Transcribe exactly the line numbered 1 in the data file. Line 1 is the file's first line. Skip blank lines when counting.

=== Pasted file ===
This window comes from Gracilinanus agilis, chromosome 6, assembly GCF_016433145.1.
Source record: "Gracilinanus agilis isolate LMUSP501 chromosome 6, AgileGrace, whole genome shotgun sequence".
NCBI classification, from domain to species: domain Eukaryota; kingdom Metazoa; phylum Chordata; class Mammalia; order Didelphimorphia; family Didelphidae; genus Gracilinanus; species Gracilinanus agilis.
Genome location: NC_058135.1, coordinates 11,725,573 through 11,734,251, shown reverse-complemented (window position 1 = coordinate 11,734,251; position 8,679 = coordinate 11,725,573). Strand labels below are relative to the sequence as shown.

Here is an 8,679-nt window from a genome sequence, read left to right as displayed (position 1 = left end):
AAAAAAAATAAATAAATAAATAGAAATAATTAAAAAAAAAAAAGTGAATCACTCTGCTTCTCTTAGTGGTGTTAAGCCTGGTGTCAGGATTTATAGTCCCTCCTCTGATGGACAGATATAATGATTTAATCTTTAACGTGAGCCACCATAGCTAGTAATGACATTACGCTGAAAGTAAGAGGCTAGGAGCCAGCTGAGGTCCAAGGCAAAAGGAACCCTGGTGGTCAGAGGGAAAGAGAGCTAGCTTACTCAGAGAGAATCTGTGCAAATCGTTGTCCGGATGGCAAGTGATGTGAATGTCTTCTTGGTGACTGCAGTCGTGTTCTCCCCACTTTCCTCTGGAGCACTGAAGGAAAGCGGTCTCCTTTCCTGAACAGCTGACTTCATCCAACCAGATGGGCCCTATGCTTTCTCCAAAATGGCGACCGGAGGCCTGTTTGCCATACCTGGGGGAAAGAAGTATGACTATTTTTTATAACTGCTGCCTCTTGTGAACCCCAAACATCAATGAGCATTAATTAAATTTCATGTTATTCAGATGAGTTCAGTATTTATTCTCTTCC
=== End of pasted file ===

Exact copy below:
This window comes from Gracilinanus agilis, chromosome 6, assembly GCF_016433145.1.